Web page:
For years to come, scholars will seek to plumb the mystery of his demise and how it came to be that the Republican electorate did not sustain his authority and place him at the head of ticket. For the moment, all of us who love and admire Mitt will just shake our heads and dream of what might have been.
Up until now, my former missionary companion has declined all interview requests, preferring to find solace and comfort in the bosom of his family, loyal friends and trusted retainers. I told Mitt that I was there for him if he ever needed me, but I didn’t want to take advantage of our long association by thrusting myself forward to tell his story to the world.
So, I was pleasantly surprised when I got a call last week from Mitt saying he wanted to get a few things off his chest. Mitt has been in seclusion in his Park City home, venturing outside only to take lonely walks and shoot various varmints that happen to disturb the tranquility of his beautiful surroundings. We agreed to meet the next day at the High Mountain Drug store in Kamas, where we knew we could converse in relative peace and quiet.
There was the usual assortment of locals gathered at the soda fountain when I stepped from the cold late-afternoon air into the welcoming warmth of the High Mountain Drug. Earl “Bud” Pratt, a retired rancher, was reminiscing over a cup of lukewarm coffee with Marlin Jacobson, who lost his right hand 35 years ago at the sawmill. Arlene Muir and her daughter Edna, who never married, were arguing about who should get the last piece of their shared berry pie.
At first, I didn’t recognize the bearded man in a greasy baseball cap warily sizing me up from the booth back by the pharmacy. It was the kind of stare you get from cowboys suspicious of tinhorn strangers. I quickly looked away and began browsing the impressive collection of church books for sale over by the hunting knives and implements for castrating sheep.
“Elder Sorensen.” It was an urgent whisper, and not until I looked the speaker in the face did I realize it was my old friend Mitt. Before I could exclaim, “Mitt!” he had grabbed my arm and steered me back to the booth.
The transformation was shocking. Mitt told me his bishop had called him in to urge him to shave, but he resisted, citing the safety of disguise. “It’s such a relief to find my true self,” Mitt said with his trademark urgency. “I’m doing all the things I’ve always wanted to do—things like taking a watercolors class and getting involved in a clogging group over in Heber. Ann thinks I’ve lost my mind but, hey, you only live once.”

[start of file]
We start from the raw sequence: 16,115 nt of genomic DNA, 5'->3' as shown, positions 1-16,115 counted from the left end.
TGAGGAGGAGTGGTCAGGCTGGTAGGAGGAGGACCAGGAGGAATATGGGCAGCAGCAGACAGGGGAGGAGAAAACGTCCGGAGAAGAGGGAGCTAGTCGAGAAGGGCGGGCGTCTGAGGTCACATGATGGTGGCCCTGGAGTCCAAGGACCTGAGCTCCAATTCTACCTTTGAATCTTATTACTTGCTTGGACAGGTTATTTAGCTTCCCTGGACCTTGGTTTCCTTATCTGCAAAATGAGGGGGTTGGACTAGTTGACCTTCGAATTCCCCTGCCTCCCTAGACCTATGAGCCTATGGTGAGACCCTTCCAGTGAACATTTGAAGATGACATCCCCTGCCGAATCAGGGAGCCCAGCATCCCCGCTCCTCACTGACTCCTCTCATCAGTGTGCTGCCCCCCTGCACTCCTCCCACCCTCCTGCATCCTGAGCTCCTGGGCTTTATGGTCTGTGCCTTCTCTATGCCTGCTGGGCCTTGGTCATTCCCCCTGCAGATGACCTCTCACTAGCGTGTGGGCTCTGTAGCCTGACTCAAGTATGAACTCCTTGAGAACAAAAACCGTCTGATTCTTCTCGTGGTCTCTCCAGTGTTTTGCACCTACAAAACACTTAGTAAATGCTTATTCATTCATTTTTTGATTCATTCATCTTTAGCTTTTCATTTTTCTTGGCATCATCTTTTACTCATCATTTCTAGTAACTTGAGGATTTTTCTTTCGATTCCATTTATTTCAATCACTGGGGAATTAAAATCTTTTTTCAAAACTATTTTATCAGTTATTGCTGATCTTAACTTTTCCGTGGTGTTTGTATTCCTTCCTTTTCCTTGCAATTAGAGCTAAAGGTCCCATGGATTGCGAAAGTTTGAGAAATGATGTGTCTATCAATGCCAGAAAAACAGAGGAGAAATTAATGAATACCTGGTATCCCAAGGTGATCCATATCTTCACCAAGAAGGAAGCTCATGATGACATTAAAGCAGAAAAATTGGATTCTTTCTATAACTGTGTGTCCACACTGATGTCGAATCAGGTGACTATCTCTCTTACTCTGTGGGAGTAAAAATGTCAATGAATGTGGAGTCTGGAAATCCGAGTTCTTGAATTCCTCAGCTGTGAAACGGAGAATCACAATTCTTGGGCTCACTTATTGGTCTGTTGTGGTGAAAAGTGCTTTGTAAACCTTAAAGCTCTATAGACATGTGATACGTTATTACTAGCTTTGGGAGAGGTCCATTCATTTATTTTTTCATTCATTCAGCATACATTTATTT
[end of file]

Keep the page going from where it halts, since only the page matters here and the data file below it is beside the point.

I tried to steer the conversation to the presidential race—what had gone wrong in his own campaign, what he thought about John McCain, who would win the Democratic nomination, who was the hottest of the female television reporters.
“I know you won’t believe me,” Mitt said in a conspiratorial whisper as he leaned across the cracked Formica tabletop, “but I haven’t watched the tube since I suspended my campaign. I couldn’t care less about who wins, though I don’t think McCain has a chance against either Hillary or Obama. And Nora O’Donnell is really hot, by the way.”
Though Mitt claimed to be so totally not interested in politics these days, he became exceedingly testy—the way he used to in the mission field when some supercilious Frenchman bettered him in a theological argument—at the mention of Jon Huntsman Jr., now being considered as John McCain’s running mate.
“What’s he got that I don’t!” Mitt said, his voice raising enough to invite attention from the folks at the soda fountain. I tried to calm him down, but he became so agitated that he bolted from the table and stormed out the door.
I was relieved, certain that Mitt would soon give up clogging and return to public life.